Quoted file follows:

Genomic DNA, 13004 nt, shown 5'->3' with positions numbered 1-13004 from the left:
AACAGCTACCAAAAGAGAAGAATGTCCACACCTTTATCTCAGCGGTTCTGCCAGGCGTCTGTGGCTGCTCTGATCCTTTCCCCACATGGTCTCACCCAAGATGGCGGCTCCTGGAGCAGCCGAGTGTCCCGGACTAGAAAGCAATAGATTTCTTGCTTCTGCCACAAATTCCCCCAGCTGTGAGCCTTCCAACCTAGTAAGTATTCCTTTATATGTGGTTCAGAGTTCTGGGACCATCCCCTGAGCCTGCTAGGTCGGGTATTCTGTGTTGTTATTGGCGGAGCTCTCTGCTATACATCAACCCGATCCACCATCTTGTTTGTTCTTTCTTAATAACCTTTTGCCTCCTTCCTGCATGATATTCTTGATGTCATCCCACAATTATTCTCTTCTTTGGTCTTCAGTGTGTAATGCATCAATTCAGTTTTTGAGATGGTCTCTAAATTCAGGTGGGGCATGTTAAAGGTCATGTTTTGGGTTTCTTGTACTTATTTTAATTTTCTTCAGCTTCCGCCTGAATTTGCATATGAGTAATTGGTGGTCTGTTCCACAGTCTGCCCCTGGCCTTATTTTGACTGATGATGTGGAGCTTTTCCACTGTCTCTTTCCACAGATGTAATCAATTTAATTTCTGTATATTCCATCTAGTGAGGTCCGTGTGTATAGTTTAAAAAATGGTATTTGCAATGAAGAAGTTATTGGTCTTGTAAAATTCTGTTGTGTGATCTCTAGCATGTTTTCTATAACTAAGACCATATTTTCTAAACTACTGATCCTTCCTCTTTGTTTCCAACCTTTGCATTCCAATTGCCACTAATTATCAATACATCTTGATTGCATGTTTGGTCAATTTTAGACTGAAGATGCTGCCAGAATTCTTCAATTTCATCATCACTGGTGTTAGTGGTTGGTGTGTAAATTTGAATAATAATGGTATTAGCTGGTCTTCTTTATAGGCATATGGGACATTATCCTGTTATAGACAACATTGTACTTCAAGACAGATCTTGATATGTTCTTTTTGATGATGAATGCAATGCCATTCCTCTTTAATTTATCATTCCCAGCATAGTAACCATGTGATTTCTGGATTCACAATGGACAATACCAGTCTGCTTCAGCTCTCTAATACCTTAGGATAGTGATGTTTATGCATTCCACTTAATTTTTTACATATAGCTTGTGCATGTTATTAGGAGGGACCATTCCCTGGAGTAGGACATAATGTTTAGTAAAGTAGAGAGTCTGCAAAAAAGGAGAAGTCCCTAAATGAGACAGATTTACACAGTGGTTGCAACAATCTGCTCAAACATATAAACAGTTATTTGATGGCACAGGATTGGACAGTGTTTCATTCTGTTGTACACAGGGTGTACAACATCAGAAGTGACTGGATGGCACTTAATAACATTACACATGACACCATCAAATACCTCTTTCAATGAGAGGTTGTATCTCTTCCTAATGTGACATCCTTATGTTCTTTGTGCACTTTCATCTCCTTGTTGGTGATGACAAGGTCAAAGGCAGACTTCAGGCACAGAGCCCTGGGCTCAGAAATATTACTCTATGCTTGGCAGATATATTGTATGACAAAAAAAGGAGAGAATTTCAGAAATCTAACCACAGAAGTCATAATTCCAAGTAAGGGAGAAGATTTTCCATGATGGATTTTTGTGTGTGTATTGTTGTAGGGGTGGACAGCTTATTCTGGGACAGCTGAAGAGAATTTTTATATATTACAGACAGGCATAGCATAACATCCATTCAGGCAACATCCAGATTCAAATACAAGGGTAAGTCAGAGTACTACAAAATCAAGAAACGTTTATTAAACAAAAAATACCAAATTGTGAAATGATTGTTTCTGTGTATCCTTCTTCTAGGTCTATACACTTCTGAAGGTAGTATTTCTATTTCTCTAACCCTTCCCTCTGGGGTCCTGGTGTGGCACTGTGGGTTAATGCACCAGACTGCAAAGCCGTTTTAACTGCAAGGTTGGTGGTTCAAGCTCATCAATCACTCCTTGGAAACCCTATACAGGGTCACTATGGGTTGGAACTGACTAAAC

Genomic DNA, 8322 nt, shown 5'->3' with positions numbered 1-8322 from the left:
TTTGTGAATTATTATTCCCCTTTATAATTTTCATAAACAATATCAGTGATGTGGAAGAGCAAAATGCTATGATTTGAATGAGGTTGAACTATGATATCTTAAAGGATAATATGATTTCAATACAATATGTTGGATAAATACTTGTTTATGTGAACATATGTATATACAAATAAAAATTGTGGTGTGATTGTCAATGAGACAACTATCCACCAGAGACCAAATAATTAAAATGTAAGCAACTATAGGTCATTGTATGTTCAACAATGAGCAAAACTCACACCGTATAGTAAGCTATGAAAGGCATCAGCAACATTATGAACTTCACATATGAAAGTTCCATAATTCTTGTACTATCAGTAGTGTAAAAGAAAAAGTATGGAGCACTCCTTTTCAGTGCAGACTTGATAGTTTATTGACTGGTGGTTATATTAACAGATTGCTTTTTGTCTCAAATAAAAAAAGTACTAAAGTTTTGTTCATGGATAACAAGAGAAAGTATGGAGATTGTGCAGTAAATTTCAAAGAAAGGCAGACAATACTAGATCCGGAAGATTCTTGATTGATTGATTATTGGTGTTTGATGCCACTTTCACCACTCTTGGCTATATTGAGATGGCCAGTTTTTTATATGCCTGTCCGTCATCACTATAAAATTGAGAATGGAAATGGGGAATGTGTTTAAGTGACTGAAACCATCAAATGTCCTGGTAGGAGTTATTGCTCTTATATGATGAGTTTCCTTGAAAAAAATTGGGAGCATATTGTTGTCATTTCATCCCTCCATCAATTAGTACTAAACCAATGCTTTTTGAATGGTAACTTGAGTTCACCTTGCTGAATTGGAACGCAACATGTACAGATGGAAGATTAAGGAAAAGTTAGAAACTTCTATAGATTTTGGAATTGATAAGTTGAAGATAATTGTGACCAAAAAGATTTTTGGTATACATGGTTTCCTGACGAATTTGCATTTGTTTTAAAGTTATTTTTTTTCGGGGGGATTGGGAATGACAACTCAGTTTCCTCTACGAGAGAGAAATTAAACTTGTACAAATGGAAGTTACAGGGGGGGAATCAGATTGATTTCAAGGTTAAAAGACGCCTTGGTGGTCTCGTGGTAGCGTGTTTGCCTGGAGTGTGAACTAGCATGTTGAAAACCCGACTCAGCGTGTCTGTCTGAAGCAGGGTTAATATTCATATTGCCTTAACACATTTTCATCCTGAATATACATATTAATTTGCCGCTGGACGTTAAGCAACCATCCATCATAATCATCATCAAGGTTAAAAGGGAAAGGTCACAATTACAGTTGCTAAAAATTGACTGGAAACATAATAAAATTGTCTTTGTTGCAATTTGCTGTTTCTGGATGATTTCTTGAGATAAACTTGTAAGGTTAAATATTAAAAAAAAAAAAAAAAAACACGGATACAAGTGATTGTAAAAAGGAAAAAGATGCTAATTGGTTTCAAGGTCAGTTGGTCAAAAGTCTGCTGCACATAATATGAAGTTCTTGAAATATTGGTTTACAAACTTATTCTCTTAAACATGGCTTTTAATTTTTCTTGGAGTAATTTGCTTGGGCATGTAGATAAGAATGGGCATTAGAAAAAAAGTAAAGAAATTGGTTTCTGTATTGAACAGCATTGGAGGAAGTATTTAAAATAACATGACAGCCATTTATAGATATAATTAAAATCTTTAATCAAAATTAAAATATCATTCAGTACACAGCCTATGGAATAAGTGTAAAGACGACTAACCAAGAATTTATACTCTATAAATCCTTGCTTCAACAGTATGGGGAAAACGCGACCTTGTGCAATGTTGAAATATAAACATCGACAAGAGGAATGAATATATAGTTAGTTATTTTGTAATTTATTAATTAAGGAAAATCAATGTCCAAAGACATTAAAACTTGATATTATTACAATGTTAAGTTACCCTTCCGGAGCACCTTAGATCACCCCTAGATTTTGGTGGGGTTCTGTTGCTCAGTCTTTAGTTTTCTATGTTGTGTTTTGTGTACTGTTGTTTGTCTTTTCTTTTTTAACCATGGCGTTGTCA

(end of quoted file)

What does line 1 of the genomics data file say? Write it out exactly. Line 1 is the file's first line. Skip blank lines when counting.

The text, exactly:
Genomic DNA, 13004 nt, shown 5'->3' with positions numbered 1-13004 from the left: